Brain scan

Online test allows public to assess their recall; scientists will use data to study long-term memory.

We’re hoping that thousands of people from all walks of life, and from all over the world, will go to the website and take part.

Dr Jon Simons from the University of Cambridge’s Department of Experimental Psychology

Today, Tuesday 10 January, researchers at the University of Cambridge launch what could be the world’s biggest ever memory experiment.

Yasemin Yazar, Dr Zara Bergström and Dr Jon Simons from the University of Cambridge’s Department of Experimental Psychology, along with Dr Charles Fernyhough from Durham University, have teamed up with the Guardian to run an online experiment for members of the public to test their memory abilities and find out how they stack up against their friends.

“We’re hoping that thousands of people from all walks of life, and from all over the world, will go to the website and take part,” said Dr Simons, who is leading the research.  Anybody can participate by clicking http://www.guardian.co.uk/memorystudy  to go to the Guardian experiment website and test their memory abilities for free from the comfort of their own homes.

The experiment, which will take just a few minutes to complete, investigates features of long-term memory (our ability to remember events we have experienced).  Participants will study words presented on the screen and different aspects of their memory for the words will be assessed.  All data will be collected anonymously and participants will be able to find out how their memory scores compare to those obtained by previous participants.  They will also be able, should they wish, to share their score with friends via Facebook or Twitter.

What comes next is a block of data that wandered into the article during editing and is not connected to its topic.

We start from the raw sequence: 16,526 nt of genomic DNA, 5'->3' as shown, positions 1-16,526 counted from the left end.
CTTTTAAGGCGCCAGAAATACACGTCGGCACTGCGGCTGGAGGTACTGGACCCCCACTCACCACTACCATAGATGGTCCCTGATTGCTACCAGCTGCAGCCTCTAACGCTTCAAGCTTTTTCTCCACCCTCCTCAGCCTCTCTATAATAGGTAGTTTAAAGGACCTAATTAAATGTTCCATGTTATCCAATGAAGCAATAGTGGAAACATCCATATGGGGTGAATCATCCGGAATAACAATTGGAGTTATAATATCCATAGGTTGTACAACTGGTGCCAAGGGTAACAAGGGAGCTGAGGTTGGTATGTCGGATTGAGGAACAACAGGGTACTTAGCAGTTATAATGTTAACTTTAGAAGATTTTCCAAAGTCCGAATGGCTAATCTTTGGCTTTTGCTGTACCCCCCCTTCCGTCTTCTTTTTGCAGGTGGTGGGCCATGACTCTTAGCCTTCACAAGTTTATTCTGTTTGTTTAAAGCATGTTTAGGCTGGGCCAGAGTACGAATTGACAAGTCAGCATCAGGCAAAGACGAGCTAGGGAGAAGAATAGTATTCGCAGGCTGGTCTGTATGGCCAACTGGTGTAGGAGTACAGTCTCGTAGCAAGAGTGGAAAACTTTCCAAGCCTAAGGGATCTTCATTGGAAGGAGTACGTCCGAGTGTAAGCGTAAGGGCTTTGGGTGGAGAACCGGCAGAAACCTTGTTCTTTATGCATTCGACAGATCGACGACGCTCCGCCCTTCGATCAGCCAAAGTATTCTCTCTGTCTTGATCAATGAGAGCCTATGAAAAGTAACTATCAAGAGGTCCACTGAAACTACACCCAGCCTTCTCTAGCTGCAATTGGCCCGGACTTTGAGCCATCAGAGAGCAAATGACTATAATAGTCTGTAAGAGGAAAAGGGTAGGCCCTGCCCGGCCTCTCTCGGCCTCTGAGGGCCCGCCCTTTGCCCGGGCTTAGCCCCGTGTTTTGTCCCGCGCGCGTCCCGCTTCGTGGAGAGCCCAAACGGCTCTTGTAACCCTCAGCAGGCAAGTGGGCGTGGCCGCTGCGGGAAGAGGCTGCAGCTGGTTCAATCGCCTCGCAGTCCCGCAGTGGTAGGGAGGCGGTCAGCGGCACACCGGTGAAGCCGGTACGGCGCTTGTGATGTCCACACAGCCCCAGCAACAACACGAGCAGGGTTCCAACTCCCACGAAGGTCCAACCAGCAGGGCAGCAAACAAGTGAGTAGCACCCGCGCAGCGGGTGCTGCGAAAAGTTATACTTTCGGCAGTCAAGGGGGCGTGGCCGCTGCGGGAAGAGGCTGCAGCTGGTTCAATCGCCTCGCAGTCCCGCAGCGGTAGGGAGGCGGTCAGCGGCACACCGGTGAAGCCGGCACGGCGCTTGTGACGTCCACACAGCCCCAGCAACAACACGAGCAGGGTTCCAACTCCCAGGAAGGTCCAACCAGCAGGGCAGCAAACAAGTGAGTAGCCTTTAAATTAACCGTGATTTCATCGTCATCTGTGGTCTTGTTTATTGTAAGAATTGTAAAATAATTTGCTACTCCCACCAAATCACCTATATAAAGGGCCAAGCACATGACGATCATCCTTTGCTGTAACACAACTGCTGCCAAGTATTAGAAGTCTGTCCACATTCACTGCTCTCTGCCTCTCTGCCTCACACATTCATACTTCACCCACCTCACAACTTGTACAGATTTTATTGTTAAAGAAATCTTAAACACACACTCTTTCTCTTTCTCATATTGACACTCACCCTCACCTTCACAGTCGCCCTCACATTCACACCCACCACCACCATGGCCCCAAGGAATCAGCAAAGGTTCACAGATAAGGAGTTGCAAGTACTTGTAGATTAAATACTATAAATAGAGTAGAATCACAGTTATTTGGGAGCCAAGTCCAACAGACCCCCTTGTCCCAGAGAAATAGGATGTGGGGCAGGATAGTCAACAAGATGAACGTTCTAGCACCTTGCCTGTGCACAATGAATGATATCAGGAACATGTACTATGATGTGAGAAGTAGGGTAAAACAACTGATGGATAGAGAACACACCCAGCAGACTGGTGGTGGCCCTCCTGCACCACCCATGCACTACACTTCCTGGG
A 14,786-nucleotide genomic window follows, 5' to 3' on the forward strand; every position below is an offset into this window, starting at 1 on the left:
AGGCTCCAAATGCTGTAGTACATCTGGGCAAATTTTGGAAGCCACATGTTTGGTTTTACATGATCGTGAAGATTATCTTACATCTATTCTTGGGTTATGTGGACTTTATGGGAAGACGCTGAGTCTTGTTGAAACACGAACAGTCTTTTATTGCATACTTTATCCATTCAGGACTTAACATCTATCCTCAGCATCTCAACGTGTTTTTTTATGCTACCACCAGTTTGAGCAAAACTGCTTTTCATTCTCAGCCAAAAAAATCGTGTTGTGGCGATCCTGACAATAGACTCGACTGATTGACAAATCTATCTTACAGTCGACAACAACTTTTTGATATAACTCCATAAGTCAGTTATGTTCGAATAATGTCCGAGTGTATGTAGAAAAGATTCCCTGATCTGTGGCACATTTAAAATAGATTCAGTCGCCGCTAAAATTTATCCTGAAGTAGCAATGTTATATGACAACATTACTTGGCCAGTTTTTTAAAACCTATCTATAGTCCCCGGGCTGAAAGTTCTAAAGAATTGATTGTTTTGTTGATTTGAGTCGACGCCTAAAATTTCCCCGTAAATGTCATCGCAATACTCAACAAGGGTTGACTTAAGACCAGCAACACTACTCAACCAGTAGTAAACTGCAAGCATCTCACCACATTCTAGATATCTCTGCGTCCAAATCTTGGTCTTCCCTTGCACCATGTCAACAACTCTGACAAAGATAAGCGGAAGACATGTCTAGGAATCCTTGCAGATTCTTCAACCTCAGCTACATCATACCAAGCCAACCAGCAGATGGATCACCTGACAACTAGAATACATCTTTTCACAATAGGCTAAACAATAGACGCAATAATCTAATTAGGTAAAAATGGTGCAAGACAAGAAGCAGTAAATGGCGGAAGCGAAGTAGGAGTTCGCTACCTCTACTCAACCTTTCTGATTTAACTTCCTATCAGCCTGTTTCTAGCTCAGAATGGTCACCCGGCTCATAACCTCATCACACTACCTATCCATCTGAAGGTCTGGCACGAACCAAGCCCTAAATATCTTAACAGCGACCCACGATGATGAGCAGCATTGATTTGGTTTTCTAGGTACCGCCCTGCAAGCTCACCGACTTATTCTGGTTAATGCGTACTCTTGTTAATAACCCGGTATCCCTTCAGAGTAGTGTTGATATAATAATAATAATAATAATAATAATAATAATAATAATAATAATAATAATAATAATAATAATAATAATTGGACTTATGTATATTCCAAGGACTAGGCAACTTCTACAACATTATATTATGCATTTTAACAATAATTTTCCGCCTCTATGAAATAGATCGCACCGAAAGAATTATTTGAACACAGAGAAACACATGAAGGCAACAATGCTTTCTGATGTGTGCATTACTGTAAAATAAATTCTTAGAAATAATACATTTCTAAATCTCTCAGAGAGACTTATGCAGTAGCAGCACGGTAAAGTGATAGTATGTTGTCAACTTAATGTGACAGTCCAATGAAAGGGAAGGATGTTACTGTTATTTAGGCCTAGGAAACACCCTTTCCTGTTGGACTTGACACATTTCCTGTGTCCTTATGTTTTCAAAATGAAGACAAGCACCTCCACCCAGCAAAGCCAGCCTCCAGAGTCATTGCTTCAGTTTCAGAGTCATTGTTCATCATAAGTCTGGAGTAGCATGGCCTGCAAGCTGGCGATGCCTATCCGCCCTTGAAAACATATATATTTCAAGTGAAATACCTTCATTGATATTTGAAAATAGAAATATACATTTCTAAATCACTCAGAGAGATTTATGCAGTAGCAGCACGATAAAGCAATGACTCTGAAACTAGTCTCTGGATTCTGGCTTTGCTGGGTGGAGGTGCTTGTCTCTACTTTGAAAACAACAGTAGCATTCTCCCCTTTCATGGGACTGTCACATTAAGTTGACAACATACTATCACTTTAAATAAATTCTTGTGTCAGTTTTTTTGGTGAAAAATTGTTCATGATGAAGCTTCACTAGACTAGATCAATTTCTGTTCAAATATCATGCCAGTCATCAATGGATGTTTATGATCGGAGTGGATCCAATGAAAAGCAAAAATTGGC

“With this experiment, we aim to understand how it is that we're typically able to remember experiences that may be quite similar to one another without getting them confused.  Related events often share features but, usually, we're pretty good at distinguishing those events from each other.  Our experiment is designed to study the impact of overlapping memory features on remembering, so errors on the task are entirely normal and nothing to be worried about!  ” said Dr Simons.

“There’s so much we still have to learn about how we remember the things we see,” said Dr Simons.  “Hopefully, taking part in the experiment will be interesting and fun for participants, but in addition, the anonymous results we obtain will contribute a large amount of useful data to our research and will, we hope, provide a real advance in our knowledge about memory.”

The experiment is part of the Guardian’s Memory Week, which culminates in a free guide, “Make the most of your memory”, available with the Guardian newspaper on Saturday 14 January, which includes articles and memory tips from Dr Simons, Dr Fernyhough and a number of other memory experts.

“Remembering is one of the most fascinating and complex functions that our minds perform,” said Dr Fernyhough. “With this study we hope to shed further light on how the brain fits together the different bits of information that go to make up a memory.”

Please note that although this test will help further our understanding in this area of research, it is not intended to be used as a diagnostic tool for memory problems.


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